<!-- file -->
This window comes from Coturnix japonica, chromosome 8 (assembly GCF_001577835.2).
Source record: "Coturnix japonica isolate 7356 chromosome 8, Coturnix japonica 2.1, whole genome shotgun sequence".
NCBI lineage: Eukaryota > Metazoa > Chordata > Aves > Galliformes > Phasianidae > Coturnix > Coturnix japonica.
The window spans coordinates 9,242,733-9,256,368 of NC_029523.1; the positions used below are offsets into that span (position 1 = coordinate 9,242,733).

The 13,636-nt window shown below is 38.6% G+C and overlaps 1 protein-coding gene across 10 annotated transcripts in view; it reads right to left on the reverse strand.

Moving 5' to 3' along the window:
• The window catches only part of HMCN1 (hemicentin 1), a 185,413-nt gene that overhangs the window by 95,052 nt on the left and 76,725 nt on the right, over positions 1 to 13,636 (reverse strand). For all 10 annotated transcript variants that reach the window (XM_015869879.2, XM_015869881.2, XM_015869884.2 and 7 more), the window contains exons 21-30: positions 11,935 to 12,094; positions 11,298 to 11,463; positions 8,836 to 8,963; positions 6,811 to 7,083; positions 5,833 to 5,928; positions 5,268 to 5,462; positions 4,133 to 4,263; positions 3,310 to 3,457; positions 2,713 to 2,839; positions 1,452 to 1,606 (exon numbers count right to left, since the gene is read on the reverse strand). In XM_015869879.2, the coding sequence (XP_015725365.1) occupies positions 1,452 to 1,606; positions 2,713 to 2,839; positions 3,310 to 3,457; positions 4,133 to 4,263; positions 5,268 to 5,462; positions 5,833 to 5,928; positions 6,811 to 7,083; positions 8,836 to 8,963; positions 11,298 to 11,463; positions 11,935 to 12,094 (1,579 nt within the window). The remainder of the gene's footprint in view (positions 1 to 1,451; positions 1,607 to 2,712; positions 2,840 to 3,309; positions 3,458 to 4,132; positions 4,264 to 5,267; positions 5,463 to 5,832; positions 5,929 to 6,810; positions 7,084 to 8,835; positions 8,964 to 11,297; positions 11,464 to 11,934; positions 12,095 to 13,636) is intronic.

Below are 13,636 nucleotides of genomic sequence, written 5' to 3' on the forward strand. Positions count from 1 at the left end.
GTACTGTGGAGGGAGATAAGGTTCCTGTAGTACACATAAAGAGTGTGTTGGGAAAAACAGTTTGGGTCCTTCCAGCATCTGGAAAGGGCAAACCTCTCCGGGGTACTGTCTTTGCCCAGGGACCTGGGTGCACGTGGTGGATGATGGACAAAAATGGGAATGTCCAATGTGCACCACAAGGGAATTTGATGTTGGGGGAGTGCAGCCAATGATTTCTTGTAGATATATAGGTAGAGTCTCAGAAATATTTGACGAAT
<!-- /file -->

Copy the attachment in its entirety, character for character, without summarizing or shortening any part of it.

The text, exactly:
This window comes from Coturnix japonica, chromosome 8 (assembly GCF_001577835.2).
Source record: "Coturnix japonica isolate 7356 chromosome 8, Coturnix japonica 2.1, whole genome shotgun sequence".
NCBI lineage: Eukaryota > Metazoa > Chordata > Aves > Galliformes > Phasianidae > Coturnix > Coturnix japonica.
The window spans coordinates 9,242,733-9,256,368 of NC_029523.1; the positions used below are offsets into that span (position 1 = coordinate 9,242,733).

The 13,636-nt window shown below is 38.6% G+C and overlaps 1 protein-coding gene across 10 annotated transcripts in view; it reads right to left on the reverse strand.

Moving 5' to 3' along the window:
• The window catches only part of HMCN1 (hemicentin 1), a 185,413-nt gene that overhangs the window by 95,052 nt on the left and 76,725 nt on the right, over positions 1 to 13,636 (reverse strand). For all 10 annotated transcript variants that reach the window (XM_015869879.2, XM_015869881.2, XM_015869884.2 and 7 more), the window contains exons 21-30: positions 11,935 to 12,094; positions 11,298 to 11,463; positions 8,836 to 8,963; positions 6,811 to 7,083; positions 5,833 to 5,928; positions 5,268 to 5,462; positions 4,133 to 4,263; positions 3,310 to 3,457; positions 2,713 to 2,839; positions 1,452 to 1,606 (exon numbers count right to left, since the gene is read on the reverse strand). In XM_015869879.2, the coding sequence (XP_015725365.1) occupies positions 1,452 to 1,606; positions 2,713 to 2,839; positions 3,310 to 3,457; positions 4,133 to 4,263; positions 5,268 to 5,462; positions 5,833 to 5,928; positions 6,811 to 7,083; positions 8,836 to 8,963; positions 11,298 to 11,463; positions 11,935 to 12,094 (1,579 nt within the window). The remainder of the gene's footprint in view (positions 1 to 1,451; positions 1,607 to 2,712; positions 2,840 to 3,309; positions 3,458 to 4,132; positions 4,264 to 5,267; positions 5,463 to 5,832; positions 5,929 to 6,810; positions 7,084 to 8,835; positions 8,964 to 11,297; positions 11,464 to 11,934; positions 12,095 to 13,636) is intronic.

Below are 13,636 nucleotides of genomic sequence, written 5' to 3' on the forward strand. Positions count from 1 at the left end.
GTACTGTGGAGGGAGATAAGGTTCCTGTAGTACACATAAAGAGTGTGTTGGGAAAAACAGTTTGGGTCCTTCCAGCATCTGGAAAGGGCAAACCTCTCCGGGGTACTGTCTTTGCCCAGGGACCTGGGTGCACGTGGTGGATGATGGACAAAAATGGGAATGTCCAATGTGCACCACAAGGGAATTTGATGTTGGGGGAGTGCAGCCAATGATTTCTTGTAGATATATAGGTAGAGTCTCAGAAATATTTGACGAAT